The Los Angeles-based physician who wrote an editorial to accompany Herrin’s readmissions study says the analysis breaks new ground. “It’s the first study that I’ve seen that really has done a rigorous and in-depth look at the factors happening outside the hospital,” Teryl Nuckols, MD, a hospitalist and director of the Cedar-Sinai Medical Center Division of General Medicine, said in an interview.

She says the research Herrin and his team conducted shows the necessity to hold more parties accountable for hospital readmission rates. “There’s definitely a need for greater coordination of care. There’s a need for increased collaboration between the in-patient and out-patient settings. What the [HRRP] policy does is it makes the hospitals accountable for all of it,” Nuckols says. “The readmissions penalties for hospitals are meaningful. They have created an incentive [to reduce readmissions].”

Future research on the impact of SES on readmission rates should focus on rural and inner-city areas. “It really warrants additional study,” Nuckols said.

A CMS spokesman says the agency is gauging its hospital readmission reduction efforts carefully: “We are establishing a detailed plan to comprehensively analyze the impact of SES factors for Medicare payment systems and programs, and investigating data sources that would enable accurate measurement of SES.”

No ‘Magic Answer’ to Hospital Readmission Puzzle
The lead author of another recent study on readmissions that cast doubt on the effectiveness of readmission reduction programs says the research Herrin and his team conducted accurately reflects the challenge.

“If you have a well-greased community, readmissions are a manageable problem,” says Ariel Linden, DPH. “Providers are humming along; there’s outpatient coordination. You don’t need to be as concerned about readmissions. People are going to fall through the cracks, but not as much [as in communities with fragmented healthcare services or low socioeconomic status.]”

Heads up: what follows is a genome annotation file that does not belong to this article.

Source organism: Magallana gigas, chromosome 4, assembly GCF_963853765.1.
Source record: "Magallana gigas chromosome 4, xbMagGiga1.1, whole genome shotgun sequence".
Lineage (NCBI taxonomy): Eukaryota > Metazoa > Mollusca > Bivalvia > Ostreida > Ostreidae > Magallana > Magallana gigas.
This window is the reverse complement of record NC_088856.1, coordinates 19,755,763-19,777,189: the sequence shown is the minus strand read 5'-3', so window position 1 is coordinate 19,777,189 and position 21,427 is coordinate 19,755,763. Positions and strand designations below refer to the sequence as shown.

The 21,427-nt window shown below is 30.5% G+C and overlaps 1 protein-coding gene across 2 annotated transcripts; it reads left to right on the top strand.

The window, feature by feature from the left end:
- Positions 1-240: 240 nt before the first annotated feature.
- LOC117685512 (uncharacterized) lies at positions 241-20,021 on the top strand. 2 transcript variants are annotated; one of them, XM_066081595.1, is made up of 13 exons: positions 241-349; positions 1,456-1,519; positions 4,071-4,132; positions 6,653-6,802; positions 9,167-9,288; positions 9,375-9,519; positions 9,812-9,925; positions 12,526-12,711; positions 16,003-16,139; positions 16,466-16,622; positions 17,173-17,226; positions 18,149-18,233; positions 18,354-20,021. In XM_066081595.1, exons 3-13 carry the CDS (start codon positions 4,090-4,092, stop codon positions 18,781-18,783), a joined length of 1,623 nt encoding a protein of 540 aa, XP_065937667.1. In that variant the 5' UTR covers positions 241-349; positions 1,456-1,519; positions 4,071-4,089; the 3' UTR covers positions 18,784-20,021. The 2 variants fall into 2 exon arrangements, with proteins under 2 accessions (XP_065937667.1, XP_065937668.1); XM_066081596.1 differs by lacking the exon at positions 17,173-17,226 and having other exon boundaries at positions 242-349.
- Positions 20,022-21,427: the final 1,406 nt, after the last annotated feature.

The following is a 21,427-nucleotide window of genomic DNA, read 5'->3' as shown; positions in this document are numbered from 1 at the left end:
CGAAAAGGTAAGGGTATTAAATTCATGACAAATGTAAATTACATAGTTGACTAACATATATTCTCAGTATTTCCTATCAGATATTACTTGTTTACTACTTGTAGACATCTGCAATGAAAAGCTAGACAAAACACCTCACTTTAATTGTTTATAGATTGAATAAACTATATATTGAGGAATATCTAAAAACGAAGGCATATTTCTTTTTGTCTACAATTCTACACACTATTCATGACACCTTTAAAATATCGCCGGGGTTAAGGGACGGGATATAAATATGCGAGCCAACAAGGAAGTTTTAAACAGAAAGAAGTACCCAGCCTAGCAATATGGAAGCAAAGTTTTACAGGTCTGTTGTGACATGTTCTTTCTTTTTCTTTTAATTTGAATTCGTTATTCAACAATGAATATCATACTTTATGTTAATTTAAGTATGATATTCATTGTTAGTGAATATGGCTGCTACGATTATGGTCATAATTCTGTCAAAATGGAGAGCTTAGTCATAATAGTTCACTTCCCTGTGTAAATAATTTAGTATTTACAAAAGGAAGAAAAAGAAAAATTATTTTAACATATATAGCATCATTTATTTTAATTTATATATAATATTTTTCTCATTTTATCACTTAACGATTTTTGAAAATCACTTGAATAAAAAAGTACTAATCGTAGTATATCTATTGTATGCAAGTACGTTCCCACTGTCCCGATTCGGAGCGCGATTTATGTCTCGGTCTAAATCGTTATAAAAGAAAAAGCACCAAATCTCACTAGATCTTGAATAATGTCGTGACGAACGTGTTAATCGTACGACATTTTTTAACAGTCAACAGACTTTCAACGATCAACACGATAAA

He says future research is likely to show a direct correlation between hospital readmission rates and the level of economic distress in a community. “In a disadvantaged community, you have Medicaid patients and the uninsured. Doctors don’t want to see them because reimbursement rates are low,” Linden said. “These patients are the high-fliers in the emergency room; and when they get out of the ER, there’s nothing for them out in the community to keep them on track.”

As Herrin’s research implies, a broad and flexible approach is needed to reduce hospital readmission rates, Linden said.

“I don’t think there’s a magic answer here,” said Linden, an adjunct associate professor at the University of Michigan’s School of Public Health in Ann Arbor and president of Linden Consulting Group. “Reaching individual patients through nurses or other readmission reduction programs takes a tremendous amount of resources to make a dent at the population-health level.”

To achieve significant reductions in hospital readmissions, he says the healthcare industry has to find a way to deploy a broad set of solutions.
“We need more doctors. We need to pay doctors to see patients who don’t have insurance. We need to reimburse higher for Medicaid patients. We need more coordinated care. The key is doing all of it. I don’t think doing any one thing is going to solve much.”

Health Services Research is a publication of AcademyHealth. A grant from The Commonwealth Fund, a private foundation based in Washington, DC, financed Herrin’s research.

Christopher Cheney is health plans editor at HealthLeaders Media.